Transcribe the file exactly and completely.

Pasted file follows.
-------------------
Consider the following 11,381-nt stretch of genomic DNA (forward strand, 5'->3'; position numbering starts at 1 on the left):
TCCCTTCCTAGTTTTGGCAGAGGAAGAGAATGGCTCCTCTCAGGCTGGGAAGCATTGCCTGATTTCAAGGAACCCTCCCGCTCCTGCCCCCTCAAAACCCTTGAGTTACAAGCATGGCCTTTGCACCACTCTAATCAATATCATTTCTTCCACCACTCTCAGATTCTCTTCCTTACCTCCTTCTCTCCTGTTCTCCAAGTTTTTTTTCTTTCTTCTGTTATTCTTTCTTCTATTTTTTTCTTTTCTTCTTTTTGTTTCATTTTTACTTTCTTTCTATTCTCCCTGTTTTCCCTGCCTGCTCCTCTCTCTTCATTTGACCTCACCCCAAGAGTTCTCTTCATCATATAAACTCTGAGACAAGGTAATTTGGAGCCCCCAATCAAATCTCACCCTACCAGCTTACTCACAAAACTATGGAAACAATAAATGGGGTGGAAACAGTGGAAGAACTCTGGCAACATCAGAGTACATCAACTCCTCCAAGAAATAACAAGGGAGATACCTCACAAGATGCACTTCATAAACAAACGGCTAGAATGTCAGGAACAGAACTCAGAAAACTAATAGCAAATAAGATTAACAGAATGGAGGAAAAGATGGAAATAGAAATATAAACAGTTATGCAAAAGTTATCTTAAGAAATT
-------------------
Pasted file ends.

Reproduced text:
Consider the following 11,381-nt stretch of genomic DNA (forward strand, 5'->3'; position numbering starts at 1 on the left):
TCCCTTCCTAGTTTTGGCAGAGGAAGAGAATGGCTCCTCTCAGGCTGGGAAGCATTGCCTGATTTCAAGGAACCCTCCCGCTCCTGCCCCCTCAAAACCCTTGAGTTACAAGCATGGCCTTTGCACCACTCTAATCAATATCATTTCTTCCACCACTCTCAGATTCTCTTCCTTACCTCCTTCTCTCCTGTTCTCCAAGTTTTTTTTCTTTCTTCTGTTATTCTTTCTTCTATTTTTTTCTTTTCTTCTTTTTGTTTCATTTTTACTTTCTTTCTATTCTCCCTGTTTTCCCTGCCTGCTCCTCTCTCTTCATTTGACCTCACCCCAAGAGTTCTCTTCATCATATAAACTCTGAGACAAGGTAATTTGGAGCCCCCAATCAAATCTCACCCTACCAGCTTACTCACAAAACTATGGAAACAATAAATGGGGTGGAAACAGTGGAAGAACTCTGGCAACATCAGAGTACATCAACTCCTCCAAGAAATAACAAGGGAGATACCTCACAAGATGCACTTCATAAACAAACGGCTAGAATGTCAGGAACAGAACTCAGAAAACTAATAGCAAATAAGATTAACAGAATGGAGGAAAAGATGGAAATAGAAATATAAACAGTTATGCAAAAGTTATCTTAAGAAATT